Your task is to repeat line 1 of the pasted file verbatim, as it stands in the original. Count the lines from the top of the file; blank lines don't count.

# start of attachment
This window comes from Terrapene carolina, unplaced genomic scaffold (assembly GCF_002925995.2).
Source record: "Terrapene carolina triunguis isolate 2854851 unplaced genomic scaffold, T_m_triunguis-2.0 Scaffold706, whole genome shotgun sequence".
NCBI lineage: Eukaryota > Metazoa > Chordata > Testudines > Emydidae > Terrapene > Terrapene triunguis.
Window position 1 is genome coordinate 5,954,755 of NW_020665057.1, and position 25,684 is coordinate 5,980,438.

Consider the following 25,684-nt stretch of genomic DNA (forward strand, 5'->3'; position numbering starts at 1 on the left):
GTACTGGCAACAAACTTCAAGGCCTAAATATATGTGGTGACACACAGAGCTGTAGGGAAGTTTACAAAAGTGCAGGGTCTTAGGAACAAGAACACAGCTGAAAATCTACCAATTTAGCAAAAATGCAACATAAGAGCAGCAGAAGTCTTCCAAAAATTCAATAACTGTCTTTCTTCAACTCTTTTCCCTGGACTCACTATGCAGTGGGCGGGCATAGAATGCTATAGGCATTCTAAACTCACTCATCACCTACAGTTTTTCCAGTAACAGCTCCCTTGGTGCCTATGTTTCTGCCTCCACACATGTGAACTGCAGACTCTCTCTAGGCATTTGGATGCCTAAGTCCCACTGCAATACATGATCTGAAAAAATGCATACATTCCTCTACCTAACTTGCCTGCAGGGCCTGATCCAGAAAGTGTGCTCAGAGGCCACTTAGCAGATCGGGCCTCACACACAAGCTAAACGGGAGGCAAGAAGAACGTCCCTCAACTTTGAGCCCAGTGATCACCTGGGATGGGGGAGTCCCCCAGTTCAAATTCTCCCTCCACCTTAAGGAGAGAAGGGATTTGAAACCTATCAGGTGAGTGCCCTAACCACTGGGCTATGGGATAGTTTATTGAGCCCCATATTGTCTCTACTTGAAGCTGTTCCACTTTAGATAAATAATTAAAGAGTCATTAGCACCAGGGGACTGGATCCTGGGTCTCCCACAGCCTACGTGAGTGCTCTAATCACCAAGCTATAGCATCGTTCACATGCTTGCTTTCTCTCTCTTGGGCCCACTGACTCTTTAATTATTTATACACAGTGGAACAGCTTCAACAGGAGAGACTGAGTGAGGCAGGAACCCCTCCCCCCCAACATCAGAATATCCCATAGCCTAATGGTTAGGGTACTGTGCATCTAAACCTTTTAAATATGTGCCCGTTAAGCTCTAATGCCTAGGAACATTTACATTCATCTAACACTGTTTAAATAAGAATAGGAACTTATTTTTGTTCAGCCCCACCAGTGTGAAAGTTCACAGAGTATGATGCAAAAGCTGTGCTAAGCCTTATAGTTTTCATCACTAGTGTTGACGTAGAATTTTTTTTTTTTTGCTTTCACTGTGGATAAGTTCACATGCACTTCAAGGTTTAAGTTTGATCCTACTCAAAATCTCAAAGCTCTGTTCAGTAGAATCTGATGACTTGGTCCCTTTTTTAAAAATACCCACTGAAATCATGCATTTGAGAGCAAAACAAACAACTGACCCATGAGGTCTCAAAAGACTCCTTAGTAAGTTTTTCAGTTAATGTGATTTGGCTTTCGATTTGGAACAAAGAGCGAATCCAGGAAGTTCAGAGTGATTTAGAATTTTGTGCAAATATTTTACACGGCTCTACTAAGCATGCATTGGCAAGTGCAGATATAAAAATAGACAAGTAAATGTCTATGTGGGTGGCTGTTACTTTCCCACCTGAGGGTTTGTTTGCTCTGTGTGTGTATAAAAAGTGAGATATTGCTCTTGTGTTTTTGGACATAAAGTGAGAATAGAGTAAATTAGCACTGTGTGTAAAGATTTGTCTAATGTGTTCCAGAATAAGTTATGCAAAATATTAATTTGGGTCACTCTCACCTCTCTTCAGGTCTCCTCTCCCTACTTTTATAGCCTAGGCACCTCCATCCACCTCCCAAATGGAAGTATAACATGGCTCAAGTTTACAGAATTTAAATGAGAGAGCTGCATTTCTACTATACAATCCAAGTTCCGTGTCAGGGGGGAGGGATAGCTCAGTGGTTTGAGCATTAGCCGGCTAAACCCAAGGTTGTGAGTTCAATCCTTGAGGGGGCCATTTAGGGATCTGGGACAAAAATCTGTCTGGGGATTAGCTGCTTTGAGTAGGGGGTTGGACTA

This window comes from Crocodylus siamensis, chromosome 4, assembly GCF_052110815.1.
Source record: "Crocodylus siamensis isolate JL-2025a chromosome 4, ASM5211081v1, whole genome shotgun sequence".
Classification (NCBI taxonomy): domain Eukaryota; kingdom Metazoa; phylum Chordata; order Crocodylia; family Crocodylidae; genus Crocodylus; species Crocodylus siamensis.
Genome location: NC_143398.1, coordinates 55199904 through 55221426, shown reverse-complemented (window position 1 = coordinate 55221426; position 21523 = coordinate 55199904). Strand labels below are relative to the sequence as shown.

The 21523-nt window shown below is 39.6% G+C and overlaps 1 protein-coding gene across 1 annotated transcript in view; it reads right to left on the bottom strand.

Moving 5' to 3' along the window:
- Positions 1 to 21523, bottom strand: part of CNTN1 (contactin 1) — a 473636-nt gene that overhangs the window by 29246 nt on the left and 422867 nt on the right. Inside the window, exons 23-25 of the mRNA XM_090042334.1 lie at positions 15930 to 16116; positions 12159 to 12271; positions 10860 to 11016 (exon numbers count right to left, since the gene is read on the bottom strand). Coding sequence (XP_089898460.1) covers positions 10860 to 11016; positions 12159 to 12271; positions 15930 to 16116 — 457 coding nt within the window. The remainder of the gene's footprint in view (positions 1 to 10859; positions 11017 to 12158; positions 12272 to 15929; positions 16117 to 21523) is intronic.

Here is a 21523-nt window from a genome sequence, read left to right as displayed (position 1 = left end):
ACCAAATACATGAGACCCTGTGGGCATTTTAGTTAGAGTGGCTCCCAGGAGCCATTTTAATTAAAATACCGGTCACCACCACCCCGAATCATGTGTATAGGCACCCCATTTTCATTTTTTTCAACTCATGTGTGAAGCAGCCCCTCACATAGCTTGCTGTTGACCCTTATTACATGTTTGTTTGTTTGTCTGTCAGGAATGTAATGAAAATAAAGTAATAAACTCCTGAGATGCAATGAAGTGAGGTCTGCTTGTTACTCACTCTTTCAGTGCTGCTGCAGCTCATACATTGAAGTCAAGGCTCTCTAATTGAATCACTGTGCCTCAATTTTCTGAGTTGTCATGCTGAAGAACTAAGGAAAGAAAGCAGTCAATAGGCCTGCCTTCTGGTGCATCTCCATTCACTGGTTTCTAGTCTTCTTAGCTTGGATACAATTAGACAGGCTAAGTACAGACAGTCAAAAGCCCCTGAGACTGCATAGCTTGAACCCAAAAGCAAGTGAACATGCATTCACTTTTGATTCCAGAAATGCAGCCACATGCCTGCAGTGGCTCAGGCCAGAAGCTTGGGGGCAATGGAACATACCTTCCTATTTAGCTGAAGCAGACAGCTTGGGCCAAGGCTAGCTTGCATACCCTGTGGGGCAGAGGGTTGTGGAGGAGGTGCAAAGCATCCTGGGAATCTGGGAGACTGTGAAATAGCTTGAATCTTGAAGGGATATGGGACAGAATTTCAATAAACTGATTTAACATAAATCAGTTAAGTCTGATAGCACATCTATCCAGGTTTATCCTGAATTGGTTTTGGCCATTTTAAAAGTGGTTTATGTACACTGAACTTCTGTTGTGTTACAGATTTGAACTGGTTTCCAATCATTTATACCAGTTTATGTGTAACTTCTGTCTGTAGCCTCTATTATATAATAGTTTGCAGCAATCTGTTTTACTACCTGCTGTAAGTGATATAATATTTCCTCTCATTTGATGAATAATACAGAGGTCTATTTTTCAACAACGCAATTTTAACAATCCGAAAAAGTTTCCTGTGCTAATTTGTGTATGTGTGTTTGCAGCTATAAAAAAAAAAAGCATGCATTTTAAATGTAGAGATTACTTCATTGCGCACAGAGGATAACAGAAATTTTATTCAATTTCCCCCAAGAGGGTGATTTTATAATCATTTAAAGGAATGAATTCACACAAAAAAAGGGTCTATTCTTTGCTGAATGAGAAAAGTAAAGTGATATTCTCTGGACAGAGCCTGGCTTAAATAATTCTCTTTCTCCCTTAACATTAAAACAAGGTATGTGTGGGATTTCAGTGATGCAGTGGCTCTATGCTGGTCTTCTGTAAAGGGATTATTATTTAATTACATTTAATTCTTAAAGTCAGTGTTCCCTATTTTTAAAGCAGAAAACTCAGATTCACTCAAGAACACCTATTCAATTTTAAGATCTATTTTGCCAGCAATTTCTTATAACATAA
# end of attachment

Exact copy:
This window comes from Terrapene carolina, unplaced genomic scaffold (assembly GCF_002925995.2).